Eyeing a drug launch in early ’20, Esperion lines up a new, $200M funding deal
Esperion CEO Tim Mayleben has fattened the biotech’s cash reserves with an extra $200 million as he lays the foundation for the projected commercial launch of bempedoic acid next year.
Oberland Capital stepped up with the loan, handing over $125 million now, promising $25 million more once the FDA OKs the cholesterol-lowering drug and leaving $50 million available as needed.
The fresh injection of funds comes 6 months after Daiichi Sankyo agreed to pay $300 million in an upfront and near-term milestones to secure European rights to the drug. And now, says the CEO $ESPR, the new package “more than obviates the need for any future funding.”
“This funding agreement provides Esperion with substantial cash resources to support the US commercial launch,” Mayleben told analysts in a call Thursday evening.
And he noted that the company didn’t actually need the money based on their financial projections — they were already funded to launch. The new deal “adds dry powder to our cash position,” he added.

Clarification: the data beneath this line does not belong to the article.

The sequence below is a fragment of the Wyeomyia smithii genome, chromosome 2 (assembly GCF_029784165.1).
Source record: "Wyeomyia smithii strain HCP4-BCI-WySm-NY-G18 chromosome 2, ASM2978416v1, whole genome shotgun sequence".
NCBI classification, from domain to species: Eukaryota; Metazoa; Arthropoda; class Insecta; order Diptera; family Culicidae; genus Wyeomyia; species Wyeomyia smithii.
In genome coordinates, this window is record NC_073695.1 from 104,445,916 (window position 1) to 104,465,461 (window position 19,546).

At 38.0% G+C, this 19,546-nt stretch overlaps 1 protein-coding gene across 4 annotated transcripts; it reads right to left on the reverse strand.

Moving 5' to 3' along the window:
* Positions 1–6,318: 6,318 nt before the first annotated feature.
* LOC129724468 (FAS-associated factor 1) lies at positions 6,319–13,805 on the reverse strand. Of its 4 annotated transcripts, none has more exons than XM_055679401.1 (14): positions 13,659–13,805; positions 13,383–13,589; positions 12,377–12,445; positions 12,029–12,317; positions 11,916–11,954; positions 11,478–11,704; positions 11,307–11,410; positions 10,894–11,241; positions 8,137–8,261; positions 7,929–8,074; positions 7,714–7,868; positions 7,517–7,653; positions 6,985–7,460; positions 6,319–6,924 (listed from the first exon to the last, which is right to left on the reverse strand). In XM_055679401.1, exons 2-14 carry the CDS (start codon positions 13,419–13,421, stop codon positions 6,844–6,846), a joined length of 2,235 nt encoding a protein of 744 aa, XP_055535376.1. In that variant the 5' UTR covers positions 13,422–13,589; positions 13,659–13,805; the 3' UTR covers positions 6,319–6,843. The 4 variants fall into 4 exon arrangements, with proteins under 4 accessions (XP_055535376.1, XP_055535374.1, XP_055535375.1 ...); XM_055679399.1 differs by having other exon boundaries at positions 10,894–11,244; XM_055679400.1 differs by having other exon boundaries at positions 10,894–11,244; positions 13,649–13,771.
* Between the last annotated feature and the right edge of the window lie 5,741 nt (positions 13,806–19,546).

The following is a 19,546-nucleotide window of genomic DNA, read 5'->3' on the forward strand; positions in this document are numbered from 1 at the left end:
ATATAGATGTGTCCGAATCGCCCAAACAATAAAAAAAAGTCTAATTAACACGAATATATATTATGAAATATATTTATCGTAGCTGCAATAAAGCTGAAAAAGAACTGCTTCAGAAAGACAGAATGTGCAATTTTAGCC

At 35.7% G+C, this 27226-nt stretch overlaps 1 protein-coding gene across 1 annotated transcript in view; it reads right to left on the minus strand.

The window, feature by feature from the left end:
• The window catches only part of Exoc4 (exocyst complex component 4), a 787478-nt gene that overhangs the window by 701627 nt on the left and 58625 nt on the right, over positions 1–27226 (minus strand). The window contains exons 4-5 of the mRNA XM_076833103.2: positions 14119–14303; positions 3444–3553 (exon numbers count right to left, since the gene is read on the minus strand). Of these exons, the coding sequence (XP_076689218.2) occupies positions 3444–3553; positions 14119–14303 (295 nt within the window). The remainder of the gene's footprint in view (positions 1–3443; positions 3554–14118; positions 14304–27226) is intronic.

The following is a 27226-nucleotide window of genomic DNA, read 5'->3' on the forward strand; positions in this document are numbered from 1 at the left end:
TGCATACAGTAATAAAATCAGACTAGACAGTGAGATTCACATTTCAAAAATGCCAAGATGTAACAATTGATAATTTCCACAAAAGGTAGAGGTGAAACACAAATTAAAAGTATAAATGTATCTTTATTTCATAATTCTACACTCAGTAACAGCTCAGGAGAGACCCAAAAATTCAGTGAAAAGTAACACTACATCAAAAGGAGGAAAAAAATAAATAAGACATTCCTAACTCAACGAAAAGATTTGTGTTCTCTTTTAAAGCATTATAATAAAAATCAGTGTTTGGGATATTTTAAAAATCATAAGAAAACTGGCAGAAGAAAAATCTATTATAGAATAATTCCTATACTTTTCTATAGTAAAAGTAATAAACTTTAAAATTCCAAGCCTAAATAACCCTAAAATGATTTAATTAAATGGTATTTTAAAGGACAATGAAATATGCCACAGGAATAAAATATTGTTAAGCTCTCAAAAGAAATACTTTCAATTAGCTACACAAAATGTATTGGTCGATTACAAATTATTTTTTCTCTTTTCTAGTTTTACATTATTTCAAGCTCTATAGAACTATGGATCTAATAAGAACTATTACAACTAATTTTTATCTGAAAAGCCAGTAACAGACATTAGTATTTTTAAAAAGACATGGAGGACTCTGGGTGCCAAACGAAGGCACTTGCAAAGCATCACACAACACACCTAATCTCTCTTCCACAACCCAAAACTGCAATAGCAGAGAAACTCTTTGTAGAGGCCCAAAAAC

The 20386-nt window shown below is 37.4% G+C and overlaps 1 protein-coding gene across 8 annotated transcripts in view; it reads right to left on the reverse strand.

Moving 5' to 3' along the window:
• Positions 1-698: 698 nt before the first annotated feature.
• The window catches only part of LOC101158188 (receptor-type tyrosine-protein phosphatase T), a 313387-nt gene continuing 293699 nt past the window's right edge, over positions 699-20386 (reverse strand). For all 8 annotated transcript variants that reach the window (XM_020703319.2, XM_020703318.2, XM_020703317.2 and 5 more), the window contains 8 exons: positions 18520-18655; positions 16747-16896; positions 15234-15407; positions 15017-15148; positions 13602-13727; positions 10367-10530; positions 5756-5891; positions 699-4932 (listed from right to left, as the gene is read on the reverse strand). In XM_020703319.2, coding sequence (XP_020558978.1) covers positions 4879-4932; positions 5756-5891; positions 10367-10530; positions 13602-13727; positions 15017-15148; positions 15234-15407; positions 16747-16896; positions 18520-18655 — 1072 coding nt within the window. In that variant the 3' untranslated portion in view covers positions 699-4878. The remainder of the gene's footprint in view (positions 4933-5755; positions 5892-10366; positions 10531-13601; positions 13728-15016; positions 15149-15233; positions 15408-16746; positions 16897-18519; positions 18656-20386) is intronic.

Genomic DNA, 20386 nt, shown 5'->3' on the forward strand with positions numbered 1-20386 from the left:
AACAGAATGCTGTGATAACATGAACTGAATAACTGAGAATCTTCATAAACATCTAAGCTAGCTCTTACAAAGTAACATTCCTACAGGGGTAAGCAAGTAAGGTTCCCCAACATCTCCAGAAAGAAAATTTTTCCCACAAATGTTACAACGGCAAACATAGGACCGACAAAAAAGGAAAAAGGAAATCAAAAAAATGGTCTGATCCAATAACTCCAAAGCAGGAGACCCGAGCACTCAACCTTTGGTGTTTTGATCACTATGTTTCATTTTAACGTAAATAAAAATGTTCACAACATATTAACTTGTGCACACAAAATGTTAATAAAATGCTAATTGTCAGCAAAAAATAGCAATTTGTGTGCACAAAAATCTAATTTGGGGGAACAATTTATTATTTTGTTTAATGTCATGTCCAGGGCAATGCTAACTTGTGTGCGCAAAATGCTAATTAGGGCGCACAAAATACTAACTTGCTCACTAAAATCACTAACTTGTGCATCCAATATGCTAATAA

Mayleben clearly felt he got a good deal. They’ll be paying down the note with a mid-single digit repayment rate on US revenue, which drops if the team hits a certain set of revenue goals. Once repaid, they’ll get the full rights to the revenue back.
The FDA has fielded the application for bempedoic acid and set a PDUFA date on February 20, 2020. At the time they announced the timeline, Esperion execs also noted that the FDA had no immediate plans to host an expert panel review — an event that would have raised some added risks of a rejection.
Aside from threading the needle on the FDA decision, though, Esperion also faces significant skepticism that the company can hit their mark commercially. As we saw in the latest data release, their drug spurred a moderate drop in LDL of 18% with a 19% cut in high-sensitivity C-reactive protein. That fit in well with what we’d seen before in a string of Esperion studies, with the therapy fitting neatly between the cheap generics that dominate the market and the far more effective PCSK9s that have had trouble finding traction, spurring some deep discounting that could spell trouble for Esperion.
Social image: Tim Mayleben, Esperion